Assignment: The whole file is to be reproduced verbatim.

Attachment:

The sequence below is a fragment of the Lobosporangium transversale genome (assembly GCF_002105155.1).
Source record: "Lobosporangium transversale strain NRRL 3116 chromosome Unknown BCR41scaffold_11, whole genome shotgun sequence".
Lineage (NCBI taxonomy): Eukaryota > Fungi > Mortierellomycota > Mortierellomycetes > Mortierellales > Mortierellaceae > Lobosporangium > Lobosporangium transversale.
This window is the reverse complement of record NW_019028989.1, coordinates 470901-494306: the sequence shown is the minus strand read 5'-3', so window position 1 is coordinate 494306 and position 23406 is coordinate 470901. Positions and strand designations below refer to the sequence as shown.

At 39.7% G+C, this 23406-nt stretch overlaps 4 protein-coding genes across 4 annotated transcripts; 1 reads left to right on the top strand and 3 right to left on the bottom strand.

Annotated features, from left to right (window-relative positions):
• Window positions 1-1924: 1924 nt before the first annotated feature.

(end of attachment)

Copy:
The sequence below is a fragment of the Lobosporangium transversale genome (assembly GCF_002105155.1).
Source record: "Lobosporangium transversale strain NRRL 3116 chromosome Unknown BCR41scaffold_11, whole genome shotgun sequence".
Lineage (NCBI taxonomy): Eukaryota > Fungi > Mortierellomycota > Mortierellomycetes > Mortierellales > Mortierellaceae > Lobosporangium > Lobosporangium transversale.
This window is the reverse complement of record NW_019028989.1, coordinates 470901-494306: the sequence shown is the minus strand read 5'-3', so window position 1 is coordinate 494306 and position 23406 is coordinate 470901. Positions and strand designations below refer to the sequence as shown.

At 39.7% G+C, this 23406-nt stretch overlaps 4 protein-coding genes across 4 annotated transcripts; 1 reads left to right on the top strand and 3 right to left on the bottom strand.

Annotated features, from left to right (window-relative positions):
• Window positions 1-1924: 1924 nt before the first annotated feature.